Out-Law News | 26 Jan 2018 | 4:34 pm | 1 min. read
The project is of "significant strategic importance" to Northern Ireland, and there is an "urgent and compelling need" for it, according to a Planning Appeals Commission (PAC) report, commissioned by the Department for Infrastructure (DFI).
Energy expert Richard Murphy of Pinsent Masons, the law firm behind Out-Law.com, said that the "long overdue" decision was "welcome for the energy sector as well as engineering and construction".
"The interconnector is vital if the new Irish Single Electricity Market (I-SEM) is to realise its full potential," he said.
"Operational from 23 May, I-SEM is the single biggest change in the island's energy market for a decade, and the efficient movement of energy is at the heart of those reforms aimed at maintaining a downward pressure on consumer bills," he said.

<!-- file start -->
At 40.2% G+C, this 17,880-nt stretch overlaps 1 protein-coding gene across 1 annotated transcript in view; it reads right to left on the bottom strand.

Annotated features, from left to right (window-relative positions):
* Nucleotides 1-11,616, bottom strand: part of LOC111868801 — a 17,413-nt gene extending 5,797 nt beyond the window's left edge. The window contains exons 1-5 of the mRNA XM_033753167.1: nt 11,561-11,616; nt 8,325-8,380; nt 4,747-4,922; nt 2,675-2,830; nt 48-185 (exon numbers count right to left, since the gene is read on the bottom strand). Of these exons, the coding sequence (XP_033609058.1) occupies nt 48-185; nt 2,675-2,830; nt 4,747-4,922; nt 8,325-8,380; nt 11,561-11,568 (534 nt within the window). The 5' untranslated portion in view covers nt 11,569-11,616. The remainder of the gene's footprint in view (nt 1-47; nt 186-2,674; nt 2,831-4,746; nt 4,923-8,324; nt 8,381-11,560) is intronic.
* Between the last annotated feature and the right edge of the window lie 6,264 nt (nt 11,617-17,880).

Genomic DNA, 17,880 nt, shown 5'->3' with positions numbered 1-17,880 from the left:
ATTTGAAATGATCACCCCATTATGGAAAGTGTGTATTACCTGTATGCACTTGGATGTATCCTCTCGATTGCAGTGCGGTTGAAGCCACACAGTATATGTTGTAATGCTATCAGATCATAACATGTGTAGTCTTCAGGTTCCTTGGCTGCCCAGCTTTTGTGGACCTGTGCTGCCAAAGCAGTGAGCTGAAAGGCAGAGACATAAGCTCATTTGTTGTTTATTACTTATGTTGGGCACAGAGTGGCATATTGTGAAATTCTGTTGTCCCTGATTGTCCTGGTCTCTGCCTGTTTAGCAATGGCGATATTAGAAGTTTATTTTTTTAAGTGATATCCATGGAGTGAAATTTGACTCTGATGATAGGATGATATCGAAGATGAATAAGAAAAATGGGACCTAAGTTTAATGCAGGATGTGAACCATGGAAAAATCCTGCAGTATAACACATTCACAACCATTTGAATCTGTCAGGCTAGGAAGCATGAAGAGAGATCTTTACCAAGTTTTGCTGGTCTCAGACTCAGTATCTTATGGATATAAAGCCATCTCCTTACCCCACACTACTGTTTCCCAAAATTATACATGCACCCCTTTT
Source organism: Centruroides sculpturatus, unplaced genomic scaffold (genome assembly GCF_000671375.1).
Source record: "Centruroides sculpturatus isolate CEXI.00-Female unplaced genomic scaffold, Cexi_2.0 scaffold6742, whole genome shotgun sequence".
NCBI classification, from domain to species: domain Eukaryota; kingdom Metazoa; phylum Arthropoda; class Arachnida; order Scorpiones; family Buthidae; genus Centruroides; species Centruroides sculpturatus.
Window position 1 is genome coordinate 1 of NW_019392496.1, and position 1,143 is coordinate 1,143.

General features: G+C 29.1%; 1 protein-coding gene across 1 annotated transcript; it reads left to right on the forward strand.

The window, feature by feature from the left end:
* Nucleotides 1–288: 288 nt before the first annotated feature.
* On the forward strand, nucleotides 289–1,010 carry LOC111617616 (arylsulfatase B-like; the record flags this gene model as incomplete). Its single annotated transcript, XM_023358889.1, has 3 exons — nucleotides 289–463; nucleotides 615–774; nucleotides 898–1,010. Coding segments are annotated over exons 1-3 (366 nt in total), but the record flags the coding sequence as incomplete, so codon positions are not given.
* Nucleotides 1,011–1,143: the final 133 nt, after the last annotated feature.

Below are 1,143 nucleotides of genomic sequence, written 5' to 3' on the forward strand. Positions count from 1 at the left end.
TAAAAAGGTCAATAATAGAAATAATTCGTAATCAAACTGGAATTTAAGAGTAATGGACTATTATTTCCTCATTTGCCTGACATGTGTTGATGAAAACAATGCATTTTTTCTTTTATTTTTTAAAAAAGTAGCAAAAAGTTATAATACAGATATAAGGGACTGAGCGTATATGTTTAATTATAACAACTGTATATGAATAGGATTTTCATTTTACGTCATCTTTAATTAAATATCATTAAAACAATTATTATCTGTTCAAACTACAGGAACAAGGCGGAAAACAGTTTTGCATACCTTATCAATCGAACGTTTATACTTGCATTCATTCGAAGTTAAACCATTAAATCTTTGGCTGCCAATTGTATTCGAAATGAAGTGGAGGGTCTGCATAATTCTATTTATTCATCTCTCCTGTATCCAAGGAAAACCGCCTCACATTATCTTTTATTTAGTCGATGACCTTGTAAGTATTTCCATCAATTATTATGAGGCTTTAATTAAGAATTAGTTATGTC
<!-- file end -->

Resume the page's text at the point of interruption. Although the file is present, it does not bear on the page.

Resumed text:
Irish planning authority An Bord Pleanála approved the southern section of the scheme in December 2016. The Court of Appeal upheld planning permission in response to a judicial review challenge earlier this month.
Once complete, the North-South Interconnector will link the electricity networks in Northern Ireland and Ireland, helping to ensure that I-SEM operates efficiently with no restriction in electricity flow between north and south. It is a joint project between the system operator for Northern Ireland (SONI) and its southern equivalent, EirGrid.
The planned project consists of a 400KV overhead electricity line. The Northern Irish section runs for 34.1km between Moy, County Tyrone, and Crossreagh, on the border with the Republic of Ireland.
SONI is responsible for the planning aspects of the project, which will be built and maintained by Northern Ireland Electricity Networks.
"The North South Interconnector is undoubtedly the most important infrastructure scheme on the island today and will deliver very real benefits to domestic and commercial consumers," said Robin McCormick, SONI general manager.